Commentary: 'New' Minnesota Capitol, enlarged political divide
ST. PAUL—Oh, what a year 2017 was in Minnesota politics.
It all started innocently enough, with the state Capitol re-opening after years of a $310 million renovation. Politicians of all stripes walked into the building on Jan. 2, agreed that the Capitol was a magnificent building, now better than when it was built in 1905.
But even adding restrooms to the building—that originally had none for women—did not stop stuff from flowing freely, in a political sense, that is. As the building nears its first post-renovation anniversary, it appears politicians more than enough stink to make up for their time out of their facility.
Rewind to late May and what in most years would be the top political story: The Legislature is forced into overtime to pass the state's two-year budget.
That barely is remembered because of what happened just after the special session. Gov. Mark Dayton vetoed most legislative funding in a failed attempt to leverage lawmakers to rethink their passage of five provisions, mostly dealing with taxes.
Dayton eventually won in court, but lost his attempt to negotiate as Republicans who control the Legislature found enough money to get through Feb. 20, when the 2018 Legislature begins. Republicans never planned to talk to Dayton about reworking any legislation.
The problem was that Dayton already had signed the bills containing what he did not like. He roundly was criticized for signing bills he wanted to rewrite. A fear around the Capitol is that the governor's veto of legislative funding, which could have closed the Legislature, will become a tool for future governors.
There could be an upside to the veto dispute. If lawmakers fear a governor will stop their money flow, maybe it will force executive and legislative branch leaders to enter into real negotiations before passing funding bills.
Since the 2011 government shutdown, caused by the inability of Democrat Dayton and the Republican-led Legislature to agree on a budget, Dayton's relations with Republicans has deteriorated.
Relations hit a low point this year, as Dayton and House Speaker Kurt Daudt, R-Crown, appeared to have lost all trust in each other. Senate Majority Leader Paul Gazelka, R-Nisswa, may have been the only glue holding things together.
(Mentioning Gazelka brings up another factor that in many years could have been the biggest political story of the year: Republicans taking control of both legislative chambers. Few even think about that now with all the other stuff swirling about.)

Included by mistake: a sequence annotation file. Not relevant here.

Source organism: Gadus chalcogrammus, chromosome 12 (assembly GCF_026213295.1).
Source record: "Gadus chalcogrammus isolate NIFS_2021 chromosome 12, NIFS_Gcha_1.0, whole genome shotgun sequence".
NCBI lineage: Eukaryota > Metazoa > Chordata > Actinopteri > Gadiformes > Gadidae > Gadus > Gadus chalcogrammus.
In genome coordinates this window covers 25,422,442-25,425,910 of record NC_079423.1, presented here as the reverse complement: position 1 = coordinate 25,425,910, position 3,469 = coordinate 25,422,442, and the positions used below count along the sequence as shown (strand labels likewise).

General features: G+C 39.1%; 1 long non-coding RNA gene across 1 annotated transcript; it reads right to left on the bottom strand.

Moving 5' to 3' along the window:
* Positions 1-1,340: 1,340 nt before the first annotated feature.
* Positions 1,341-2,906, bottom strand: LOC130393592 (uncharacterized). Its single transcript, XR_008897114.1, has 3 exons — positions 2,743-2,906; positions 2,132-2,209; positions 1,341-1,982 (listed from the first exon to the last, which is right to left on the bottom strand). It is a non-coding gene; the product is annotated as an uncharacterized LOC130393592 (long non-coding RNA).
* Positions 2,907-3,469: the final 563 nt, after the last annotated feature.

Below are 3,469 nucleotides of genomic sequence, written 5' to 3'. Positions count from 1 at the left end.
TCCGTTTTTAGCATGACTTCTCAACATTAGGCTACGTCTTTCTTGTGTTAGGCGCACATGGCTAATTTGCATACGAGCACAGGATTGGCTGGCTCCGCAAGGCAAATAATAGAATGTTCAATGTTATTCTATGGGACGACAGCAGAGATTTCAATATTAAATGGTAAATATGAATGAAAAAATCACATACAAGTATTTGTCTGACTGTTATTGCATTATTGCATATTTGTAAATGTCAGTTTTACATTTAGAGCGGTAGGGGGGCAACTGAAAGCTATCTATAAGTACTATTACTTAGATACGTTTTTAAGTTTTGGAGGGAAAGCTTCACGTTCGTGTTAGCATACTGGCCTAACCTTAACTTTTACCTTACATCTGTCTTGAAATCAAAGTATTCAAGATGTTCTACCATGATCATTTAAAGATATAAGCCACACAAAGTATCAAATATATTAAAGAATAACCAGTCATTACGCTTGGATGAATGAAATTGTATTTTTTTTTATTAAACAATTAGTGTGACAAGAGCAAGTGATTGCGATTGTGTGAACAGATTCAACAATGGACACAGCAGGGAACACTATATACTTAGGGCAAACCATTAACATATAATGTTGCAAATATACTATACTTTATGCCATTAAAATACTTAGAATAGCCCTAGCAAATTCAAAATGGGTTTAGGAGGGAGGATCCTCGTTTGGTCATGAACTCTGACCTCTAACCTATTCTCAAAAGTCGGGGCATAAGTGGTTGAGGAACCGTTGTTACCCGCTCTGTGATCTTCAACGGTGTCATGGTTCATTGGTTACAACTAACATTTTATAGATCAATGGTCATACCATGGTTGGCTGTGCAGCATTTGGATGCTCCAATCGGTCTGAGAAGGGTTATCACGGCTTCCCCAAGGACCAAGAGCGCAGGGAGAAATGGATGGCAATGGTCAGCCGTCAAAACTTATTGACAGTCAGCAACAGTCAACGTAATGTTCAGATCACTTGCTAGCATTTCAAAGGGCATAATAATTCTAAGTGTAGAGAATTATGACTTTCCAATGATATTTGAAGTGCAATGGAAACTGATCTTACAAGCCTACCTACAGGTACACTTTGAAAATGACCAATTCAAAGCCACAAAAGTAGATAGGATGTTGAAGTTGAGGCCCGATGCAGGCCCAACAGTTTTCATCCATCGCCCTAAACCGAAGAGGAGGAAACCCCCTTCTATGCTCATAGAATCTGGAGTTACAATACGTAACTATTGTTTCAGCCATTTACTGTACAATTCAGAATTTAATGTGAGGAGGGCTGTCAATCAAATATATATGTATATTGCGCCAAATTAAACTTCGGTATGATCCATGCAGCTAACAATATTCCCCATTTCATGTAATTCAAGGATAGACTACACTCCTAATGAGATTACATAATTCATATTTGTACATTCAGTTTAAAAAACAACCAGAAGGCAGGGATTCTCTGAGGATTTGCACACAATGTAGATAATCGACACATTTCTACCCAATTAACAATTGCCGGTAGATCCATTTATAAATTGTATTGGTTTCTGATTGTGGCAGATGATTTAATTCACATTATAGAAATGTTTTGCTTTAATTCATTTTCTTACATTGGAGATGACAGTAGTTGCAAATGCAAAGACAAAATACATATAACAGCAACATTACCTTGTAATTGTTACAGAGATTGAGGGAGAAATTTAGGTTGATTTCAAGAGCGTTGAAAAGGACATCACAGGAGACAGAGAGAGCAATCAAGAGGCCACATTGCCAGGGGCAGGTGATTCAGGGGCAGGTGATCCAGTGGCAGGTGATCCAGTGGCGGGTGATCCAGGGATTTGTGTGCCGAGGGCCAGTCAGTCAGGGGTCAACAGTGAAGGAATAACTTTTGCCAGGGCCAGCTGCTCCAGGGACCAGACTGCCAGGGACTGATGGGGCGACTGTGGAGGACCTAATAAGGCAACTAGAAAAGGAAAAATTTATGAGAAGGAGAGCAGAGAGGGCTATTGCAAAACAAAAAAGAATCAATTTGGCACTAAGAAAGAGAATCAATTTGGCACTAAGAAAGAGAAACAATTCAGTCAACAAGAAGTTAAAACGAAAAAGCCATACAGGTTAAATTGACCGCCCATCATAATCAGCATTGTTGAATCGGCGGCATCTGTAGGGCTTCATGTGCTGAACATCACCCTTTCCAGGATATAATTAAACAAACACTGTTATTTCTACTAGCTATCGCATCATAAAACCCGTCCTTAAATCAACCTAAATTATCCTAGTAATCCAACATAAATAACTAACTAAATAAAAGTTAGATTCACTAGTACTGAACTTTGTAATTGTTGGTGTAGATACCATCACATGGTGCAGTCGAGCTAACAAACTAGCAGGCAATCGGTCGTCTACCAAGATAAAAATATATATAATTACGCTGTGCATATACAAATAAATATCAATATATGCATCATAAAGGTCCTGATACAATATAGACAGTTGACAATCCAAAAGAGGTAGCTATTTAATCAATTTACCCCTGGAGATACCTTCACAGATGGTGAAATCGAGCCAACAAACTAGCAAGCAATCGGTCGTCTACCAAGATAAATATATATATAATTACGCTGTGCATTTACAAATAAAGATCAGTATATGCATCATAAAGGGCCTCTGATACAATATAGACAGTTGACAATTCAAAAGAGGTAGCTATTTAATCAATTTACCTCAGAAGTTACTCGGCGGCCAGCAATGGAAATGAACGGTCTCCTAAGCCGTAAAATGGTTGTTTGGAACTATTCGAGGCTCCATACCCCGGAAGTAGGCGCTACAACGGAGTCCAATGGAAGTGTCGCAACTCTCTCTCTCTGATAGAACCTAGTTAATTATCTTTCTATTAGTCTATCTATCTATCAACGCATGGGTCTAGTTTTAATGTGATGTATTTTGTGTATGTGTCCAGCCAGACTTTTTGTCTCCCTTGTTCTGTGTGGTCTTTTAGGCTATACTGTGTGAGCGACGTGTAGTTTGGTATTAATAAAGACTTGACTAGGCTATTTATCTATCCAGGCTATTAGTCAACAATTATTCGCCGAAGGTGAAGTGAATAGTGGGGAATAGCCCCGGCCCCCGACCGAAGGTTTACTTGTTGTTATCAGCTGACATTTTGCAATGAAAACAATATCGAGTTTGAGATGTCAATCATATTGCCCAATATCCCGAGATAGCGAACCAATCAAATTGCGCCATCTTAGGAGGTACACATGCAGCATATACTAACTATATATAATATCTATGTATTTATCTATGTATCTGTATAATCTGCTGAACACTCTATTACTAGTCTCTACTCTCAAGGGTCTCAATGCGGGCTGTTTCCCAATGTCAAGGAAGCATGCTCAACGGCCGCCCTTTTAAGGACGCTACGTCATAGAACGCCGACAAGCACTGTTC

All of that state contention paled in comparison to the news that came late in the year. Instead of originating under the Capitol dome, this story began in the Middle East, the Minnesota State Fair and other venues. The story was, of course, the resignation of U.S. Sen. Al Franken under a different capitol dome.
As the #MeToo movement of women affected by sexual misconduct grew by the day, forcing out two state lawmakers as well as Franken.
A December story about Franken announcing he would resign was the most-read one on capitolchat.areavoices.com. A close second was topped by one of the most grabbing headlines, so to speak, that proclaimed "Franken hand 'tightly around my butt cheek.'"
The first woman to accuse Franken of sexual misconduct was a Los Angeles radio host, who said he forced a kiss on her during a Middle East USO tour rehearsal. She also released a photo showing him holding his hands over her chest.
Other women followed, including those who said he grabbed their buttocks at public events such as the fair while pictures were being taken of them.
Other than the photo, Franken denied the event happened or he said he remembered them differently than the eight women related them. But as most Democratic senators called for him to resign, he bowed to the political pressure.
Dayton named Lt. Gov. Tina Smith to replace Franken until Minnesotans can elect a senator next November.
State Rep. Tony Cornish, R-Vernon Center, and Sen. Dan Schoen, D-St. Paul Park, were the two state lawmakers who resigned after sexual misconduct accusations. Again, in a normal year they would have been the big news.
There were plenty of political stories in 2017 that were overshadowed by other events, including:
• The U.S. Supreme Court refused to hear a case that could have overturned Minnesota's sex offender treatment program. Still, the Dayton administration said it will change the program to allow more offenders to be released.
• Minnesota farmers are installing buffers to reduce water pollution, but state figures show the lowest compliance is where there is the most need, along water next to row crops in southern and western parts of the state.
• State aid helped keep individual health insurance policy premiums in check. The state agency that sells the policies, MNsure, reported no significant problems, unlike previous years.
• Two men with Minnesota ties take over key roles in the U.S. Department of Agriculture.
• The Legislature allows liquor stores to be open Sundays, a decision that follows years of failed efforts.
A Forum News Service reporter in St. Paul, Davis has covered Minnesota government and politics since 1998. Read his blog at capitolchat.areavoices.com/ and follow him on Twitter at @CapitolChatter.